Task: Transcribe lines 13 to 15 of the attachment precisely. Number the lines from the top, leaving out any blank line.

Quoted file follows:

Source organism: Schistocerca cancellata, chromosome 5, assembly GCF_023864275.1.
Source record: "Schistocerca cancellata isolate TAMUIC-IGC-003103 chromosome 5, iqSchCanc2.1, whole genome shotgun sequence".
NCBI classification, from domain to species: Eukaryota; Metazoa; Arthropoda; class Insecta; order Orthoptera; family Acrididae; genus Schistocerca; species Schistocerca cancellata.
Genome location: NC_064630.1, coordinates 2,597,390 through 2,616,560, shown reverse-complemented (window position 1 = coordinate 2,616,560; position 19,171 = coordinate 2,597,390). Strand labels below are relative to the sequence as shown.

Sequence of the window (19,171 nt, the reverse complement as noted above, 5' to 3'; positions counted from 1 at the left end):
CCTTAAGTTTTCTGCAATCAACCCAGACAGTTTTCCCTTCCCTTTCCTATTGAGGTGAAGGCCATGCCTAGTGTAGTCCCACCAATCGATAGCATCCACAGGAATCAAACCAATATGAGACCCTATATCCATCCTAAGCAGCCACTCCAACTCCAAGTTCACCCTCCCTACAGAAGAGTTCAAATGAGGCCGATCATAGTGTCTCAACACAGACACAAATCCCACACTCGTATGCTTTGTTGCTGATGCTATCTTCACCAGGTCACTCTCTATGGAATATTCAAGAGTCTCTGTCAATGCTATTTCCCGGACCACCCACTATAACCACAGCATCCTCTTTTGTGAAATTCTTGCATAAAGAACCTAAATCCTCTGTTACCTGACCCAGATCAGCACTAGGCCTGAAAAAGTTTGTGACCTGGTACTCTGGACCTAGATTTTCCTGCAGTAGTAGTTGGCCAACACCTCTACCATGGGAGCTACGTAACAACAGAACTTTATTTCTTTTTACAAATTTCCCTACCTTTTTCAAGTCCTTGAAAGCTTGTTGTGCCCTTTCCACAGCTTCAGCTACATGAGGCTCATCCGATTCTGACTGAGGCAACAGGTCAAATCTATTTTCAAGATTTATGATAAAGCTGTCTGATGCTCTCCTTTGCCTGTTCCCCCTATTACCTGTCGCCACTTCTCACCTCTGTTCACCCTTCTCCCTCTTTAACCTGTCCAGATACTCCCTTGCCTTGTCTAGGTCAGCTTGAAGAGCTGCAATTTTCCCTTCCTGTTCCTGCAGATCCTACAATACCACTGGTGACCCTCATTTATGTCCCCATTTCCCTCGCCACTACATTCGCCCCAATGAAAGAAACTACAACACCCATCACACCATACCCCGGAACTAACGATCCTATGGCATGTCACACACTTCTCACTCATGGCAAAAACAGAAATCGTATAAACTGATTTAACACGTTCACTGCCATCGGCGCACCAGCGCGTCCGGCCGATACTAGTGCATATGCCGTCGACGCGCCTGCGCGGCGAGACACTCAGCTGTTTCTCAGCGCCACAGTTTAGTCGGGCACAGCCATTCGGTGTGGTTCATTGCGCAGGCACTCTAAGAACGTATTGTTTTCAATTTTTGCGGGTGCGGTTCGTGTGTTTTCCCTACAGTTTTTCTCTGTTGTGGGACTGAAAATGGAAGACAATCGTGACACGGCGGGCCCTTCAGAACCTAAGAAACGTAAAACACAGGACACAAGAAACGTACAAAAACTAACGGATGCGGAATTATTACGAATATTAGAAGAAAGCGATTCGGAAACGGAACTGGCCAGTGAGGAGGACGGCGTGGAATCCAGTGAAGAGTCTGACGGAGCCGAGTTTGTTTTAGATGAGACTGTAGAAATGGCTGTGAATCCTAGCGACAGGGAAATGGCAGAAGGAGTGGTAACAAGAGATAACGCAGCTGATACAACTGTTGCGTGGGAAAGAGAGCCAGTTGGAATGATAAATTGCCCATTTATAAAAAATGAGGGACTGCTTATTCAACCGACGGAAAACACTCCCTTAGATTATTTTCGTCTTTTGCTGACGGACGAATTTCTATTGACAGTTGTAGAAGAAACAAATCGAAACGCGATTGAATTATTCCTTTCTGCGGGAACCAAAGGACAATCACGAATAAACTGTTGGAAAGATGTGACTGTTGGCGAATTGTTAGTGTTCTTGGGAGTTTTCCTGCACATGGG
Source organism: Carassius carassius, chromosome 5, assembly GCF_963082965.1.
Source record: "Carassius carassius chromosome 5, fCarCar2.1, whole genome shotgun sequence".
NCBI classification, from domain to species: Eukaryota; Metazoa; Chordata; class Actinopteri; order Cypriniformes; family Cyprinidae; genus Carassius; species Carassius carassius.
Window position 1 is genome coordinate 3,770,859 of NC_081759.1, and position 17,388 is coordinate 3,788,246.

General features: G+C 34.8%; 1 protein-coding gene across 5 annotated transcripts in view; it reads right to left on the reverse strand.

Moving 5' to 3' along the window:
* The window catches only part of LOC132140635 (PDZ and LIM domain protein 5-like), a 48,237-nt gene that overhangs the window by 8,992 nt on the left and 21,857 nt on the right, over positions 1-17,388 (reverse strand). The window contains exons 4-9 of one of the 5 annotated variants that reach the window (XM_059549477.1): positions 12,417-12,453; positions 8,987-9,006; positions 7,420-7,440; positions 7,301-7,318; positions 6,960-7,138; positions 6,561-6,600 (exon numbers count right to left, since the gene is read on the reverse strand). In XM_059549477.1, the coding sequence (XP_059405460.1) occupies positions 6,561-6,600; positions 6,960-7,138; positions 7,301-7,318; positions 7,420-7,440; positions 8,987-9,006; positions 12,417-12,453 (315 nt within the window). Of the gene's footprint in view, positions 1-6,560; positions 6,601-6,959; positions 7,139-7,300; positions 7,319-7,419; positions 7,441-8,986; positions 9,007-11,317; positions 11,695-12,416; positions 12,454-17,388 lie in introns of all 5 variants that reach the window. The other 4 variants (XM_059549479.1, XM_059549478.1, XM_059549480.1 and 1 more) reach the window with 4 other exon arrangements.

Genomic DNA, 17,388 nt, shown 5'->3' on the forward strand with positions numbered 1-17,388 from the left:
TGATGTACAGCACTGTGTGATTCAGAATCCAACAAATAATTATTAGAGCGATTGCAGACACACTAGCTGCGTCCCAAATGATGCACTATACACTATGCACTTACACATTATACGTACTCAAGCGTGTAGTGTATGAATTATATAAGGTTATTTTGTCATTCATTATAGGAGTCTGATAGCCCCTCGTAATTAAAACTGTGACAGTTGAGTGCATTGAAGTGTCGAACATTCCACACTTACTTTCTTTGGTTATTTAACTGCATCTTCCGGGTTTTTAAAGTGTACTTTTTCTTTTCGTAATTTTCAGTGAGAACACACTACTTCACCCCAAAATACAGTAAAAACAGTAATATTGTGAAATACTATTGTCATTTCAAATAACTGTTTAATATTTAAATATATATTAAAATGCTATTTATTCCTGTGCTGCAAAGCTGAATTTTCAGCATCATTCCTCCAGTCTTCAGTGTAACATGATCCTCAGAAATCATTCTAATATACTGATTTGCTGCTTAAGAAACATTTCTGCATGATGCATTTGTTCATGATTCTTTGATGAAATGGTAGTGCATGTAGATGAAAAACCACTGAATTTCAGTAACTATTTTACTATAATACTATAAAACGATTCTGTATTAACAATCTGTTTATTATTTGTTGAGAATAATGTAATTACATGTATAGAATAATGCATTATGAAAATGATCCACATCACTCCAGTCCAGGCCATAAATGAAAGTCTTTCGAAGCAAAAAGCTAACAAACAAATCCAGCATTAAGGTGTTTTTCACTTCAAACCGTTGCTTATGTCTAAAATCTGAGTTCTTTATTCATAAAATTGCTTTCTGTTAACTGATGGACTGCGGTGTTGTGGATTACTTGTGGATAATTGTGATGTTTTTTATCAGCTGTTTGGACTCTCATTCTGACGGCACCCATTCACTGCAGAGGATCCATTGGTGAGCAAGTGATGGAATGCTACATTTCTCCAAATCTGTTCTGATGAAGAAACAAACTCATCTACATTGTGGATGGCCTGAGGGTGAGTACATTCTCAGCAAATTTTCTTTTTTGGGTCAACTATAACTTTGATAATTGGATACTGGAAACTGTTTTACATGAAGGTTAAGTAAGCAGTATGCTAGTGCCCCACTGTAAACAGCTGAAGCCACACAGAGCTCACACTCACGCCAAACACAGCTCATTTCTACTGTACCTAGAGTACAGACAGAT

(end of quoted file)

* The window catches only part of LOC132140635 (PDZ and LIM domain protein 5-like), a 48,237-nt gene that overhangs the window by 8,992 nt on the left and 21,857 nt on the right, over positions 1-17,388 (reverse strand). The window contains exons 4-9 of one of the 5 annotated variants that reach the window (XM_059549477.1): positions 12,417-12,453; positions 8,987-9,006; positions 7,420-7,440; positions 7,301-7,318; positions 6,960-7,138; positions 6,561-6,600 (exon numbers count right to left, since the gene is read on the reverse strand). In XM_059549477.1, the coding sequence (XP_059405460.1) occupies positions 6,561-6,600; positions 6,960-7,138; positions 7,301-7,318; positions 7,420-7,440; positions 8,987-9,006; positions 12,417-12,453 (315 nt within the window). Of the gene's footprint in view, positions 1-6,560; positions 6,601-6,959; positions 7,139-7,300; positions 7,319-7,419; positions 7,441-8,986; positions 9,007-11,317; positions 11,695-12,416; positions 12,454-17,388 lie in introns of all 5 variants that reach the window. The other 4 variants (XM_059549479.1, XM_059549478.1, XM_059549480.1 and 1 more) reach the window with 4 other exon arrangements.

Genomic DNA, 17,388 nt, shown 5'->3' on the forward strand with positions numbered 1-17,388 from the left:
TGATGTACAGCACTGTGTGATTCAGAATCCAACAAATAATTATTAGAGCGATTGCAGACACACTAGCTGCGTCCCAAATGATGCACTATACACTATGCACTTACACATTATACGTACTCAAGCGTGTAGTGTATGAATTATATAAGGTTATTTTGTCATTCATTATAGGAGTCTGATAGCCCCTCGTAATTAAAACTGTGACAGTTGAGTGCATTGAAGTGTCGAACATTCCACACTTACTTTCTTTGGTTATTTAACTGCATCTTCCGGGTTTTTAAAGTGTACTTTTTCTTTTCGTAATTTTCAGTGAGAACACACTACTTCACCCCAAAATACAGTAAAAACAGTAATATTGTGAAATACTATTGTCATTTCAAATAACTGTTTAATATTTAAATATATATTAAAATGCTATTTATTCCTGTGCTGCAAAGCTGAATTTTCAGCATCATTCCTCCAGTCTTCAGTGTAACATGATCCTCAGAAATCATTCTAATATACTGATTTGCTGCTTAAGAAACATTTCTGCATGATGCATTTGTTCATGATTCTTTGATGAAATGGTAGTGCATGTAGATGAAAAACCACTGAATTTCAGTAACTATTTTACTATAATACTATAAAACGATTCTGTATTAACAATCTGTTTATTATTTGTTGAGAATAATGTAATTACATGTATAGAATAATGCATTATGAAAATGATCCACATCACTCCAGTCCAGGCCATAAATGAAAGTCTTTCGAAGCAAAAAGCTAACAAACAAATCCAGCATTAAGGTGTTTTTCACTTCAAACCGTTGCTTATGTCTAAAATCTGAGTTCTTTATTCATAAAATTGCTTTCTGTTAACTGATGGACTGCGGTGTTGTGGATTACTTGTGGATAATTGTGATGTTTTTTATCAGCTGTTTGGACTCTCATTCTGACGGCACCCATTCACTGCAGAGGATCCATTGGTGAGCAAGTGATGGAATGCTACATTTCTCCAAATCTGTTCTGATGAAGAAACAAACTCATCTACATTGTGGATGGCCTGAGGGTGAGTACATTCTCAGCAAATTTTCTTTTTTGGGTCAACTATAACTTTGATAATTGGATACTGGAAACTGTTTTACATGAAGGTTAAGTAAGCAGTATGCTAGTGCCCCACTGTAAACAGCTGAAGCCACACAGAGCTCACACTCACGCCAAACACAGCTCATTTCTACTGTACCTAGAGTACAGACAGAT